Hands-on: Panasonic Lumix FZ1000 review
The Panasonic Lumix FZ1000 may look like an ordinary superzoom, but it's got premium written all over it. Bigger, bolder, brighter: this Lumix embodies a large 1-inch sensor and a 25-400mm f/2.8-4.0 equivalent lens. Like a premium seat on a flight, is it enough to make you never want to give standard a consideration ever again?
The concept of a premium superzoom isn't brand new. Sony announced its Cyber-shot RX10 last year, complete with a 28-200mm f/2.8 lens and a whopping £999 price tag. The Panasonic FZ1000 goes one better from a number of points of view: the lens is wider-angle and has a longer reach and the price, despite still being a considerable sum, is a more affordable £750.
But the first thing we noticed about the Lumix FZ1000 is its physical size. If you want that big sensor and the improved quality this is supposed to bring then you're going to need to be ok with handling a fairly big camera. Positioned next to the Lumix GH4 compact system camera and the FZ1000 is actually the larger of the two. It's a big wedge of kit, especially as the lens extends through to that 400mm top-end equivalent.
That doesn't mean it's uncomfortable, though, and weighing approximately 800g it's not too much of a burden to carry around. In the hand everything fits well to the fingers with an DSLR-like familiarity. If anything the lack of a front thumbwheel felt like an absence - there's a rear one instead, though - and we would like the zoom to shift through the range a little bit quicker. But this was a pre-production sample we saw almost two months ahead of its release date so there's scope for things to change.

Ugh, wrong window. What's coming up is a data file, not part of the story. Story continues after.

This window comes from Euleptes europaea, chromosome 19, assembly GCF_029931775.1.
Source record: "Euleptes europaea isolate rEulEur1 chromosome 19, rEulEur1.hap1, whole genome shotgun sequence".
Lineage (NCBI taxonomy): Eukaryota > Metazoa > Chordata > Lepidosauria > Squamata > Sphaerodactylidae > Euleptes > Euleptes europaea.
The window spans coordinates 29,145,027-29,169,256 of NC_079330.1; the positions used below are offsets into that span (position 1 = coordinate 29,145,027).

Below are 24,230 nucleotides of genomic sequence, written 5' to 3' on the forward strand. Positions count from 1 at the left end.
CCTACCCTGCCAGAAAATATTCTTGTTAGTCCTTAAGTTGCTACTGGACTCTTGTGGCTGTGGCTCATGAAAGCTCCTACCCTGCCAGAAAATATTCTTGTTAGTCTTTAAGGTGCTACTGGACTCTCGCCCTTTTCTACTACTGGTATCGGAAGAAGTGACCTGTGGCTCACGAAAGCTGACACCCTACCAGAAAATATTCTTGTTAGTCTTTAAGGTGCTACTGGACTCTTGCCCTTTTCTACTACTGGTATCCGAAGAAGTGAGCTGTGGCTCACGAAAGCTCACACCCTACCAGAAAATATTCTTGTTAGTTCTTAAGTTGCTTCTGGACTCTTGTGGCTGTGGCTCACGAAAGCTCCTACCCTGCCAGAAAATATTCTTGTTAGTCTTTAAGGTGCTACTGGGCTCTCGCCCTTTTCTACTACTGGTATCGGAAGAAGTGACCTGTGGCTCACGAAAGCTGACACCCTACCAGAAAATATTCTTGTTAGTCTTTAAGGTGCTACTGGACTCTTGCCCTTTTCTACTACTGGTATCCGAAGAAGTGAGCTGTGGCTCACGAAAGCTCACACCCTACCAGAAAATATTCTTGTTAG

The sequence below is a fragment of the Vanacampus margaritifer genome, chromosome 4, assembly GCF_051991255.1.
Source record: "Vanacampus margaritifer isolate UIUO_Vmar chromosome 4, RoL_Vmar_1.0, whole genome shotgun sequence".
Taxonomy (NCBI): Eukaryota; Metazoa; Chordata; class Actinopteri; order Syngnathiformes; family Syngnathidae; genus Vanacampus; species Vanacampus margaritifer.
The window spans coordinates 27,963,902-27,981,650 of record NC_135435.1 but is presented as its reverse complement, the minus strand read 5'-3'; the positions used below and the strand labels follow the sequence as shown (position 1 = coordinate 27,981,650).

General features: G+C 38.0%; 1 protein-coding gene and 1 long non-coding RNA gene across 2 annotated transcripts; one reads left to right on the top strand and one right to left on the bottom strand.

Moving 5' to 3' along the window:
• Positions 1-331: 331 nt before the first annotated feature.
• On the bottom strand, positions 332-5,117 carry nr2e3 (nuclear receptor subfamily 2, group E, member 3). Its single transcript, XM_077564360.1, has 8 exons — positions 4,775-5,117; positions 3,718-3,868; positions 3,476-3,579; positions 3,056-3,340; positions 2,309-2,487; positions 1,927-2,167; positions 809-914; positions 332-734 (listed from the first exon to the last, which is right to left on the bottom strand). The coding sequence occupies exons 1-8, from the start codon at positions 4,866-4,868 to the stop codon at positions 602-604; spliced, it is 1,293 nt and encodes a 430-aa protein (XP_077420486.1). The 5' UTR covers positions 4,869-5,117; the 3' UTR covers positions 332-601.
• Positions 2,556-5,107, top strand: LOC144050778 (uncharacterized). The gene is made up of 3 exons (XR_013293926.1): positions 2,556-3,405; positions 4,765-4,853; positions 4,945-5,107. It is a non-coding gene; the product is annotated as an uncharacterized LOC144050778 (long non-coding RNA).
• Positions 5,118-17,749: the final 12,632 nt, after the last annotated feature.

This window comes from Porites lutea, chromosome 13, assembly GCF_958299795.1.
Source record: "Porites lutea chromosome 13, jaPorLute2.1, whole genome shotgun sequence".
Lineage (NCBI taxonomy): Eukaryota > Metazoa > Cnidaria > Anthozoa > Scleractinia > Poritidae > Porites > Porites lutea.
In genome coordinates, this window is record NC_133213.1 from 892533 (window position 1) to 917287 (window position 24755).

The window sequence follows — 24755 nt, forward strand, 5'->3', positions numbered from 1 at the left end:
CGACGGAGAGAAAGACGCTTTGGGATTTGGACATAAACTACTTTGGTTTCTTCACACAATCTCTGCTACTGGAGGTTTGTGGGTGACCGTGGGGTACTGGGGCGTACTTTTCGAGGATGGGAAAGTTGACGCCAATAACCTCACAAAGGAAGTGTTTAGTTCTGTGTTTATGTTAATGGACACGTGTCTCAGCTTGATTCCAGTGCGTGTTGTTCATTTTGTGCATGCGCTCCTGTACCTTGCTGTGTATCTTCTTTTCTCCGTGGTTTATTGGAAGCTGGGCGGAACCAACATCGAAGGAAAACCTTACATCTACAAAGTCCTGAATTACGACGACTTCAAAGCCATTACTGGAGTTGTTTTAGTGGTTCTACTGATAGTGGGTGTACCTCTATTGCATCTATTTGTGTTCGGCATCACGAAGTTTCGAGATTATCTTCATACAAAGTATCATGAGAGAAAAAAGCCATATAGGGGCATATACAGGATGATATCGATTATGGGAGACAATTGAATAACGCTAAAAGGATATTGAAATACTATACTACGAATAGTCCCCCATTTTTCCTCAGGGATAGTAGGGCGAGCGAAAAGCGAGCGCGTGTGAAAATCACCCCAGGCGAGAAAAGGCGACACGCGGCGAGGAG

We went shooting with the camera around Lacock Abbey in Wiltshire and, luckily, managed to avoid the worst of the UK's spring rain showers. Having recently reviewed the Lumix GH4, it's great to see a lot of the premium features from that camera appear in the FZ1000. From the off it's clear the "premium" label isn't just a marketing exercise.
The 49-area autofocus system, for example, offers many of the same features, including full-area AF across the entire screen and pinpoint focus options. The DFD (depth from defocus) system is also able to snap subjects into focus at a greater pace than even the older FZ200 superzoom, while sensitivity to -4EV means focusing in low-light is no problem.
We were shooting a rocking horse in a dark room at ISO 6400 with no issues, while the interior of the Abbey was also no problem. Despite fast focus we did find some moving subjects, such as rotating placards in a tree, were a little tricky for the system to attain focus. At a fixed distance, however, everything snapped into focus double fast.
If you want an extra bit of focus control then the FZ1000 also has a lens ring that can be used for either manual focus or to adjust zoom - there's a switch to the side of the lens barrel to toggle between controls. We found using the standard zoom toggle around the shutter to zoom was our preferred method of use, leaving the ring set for manual focus to fine tune with focus peaking and focus assist aiding with accuracy.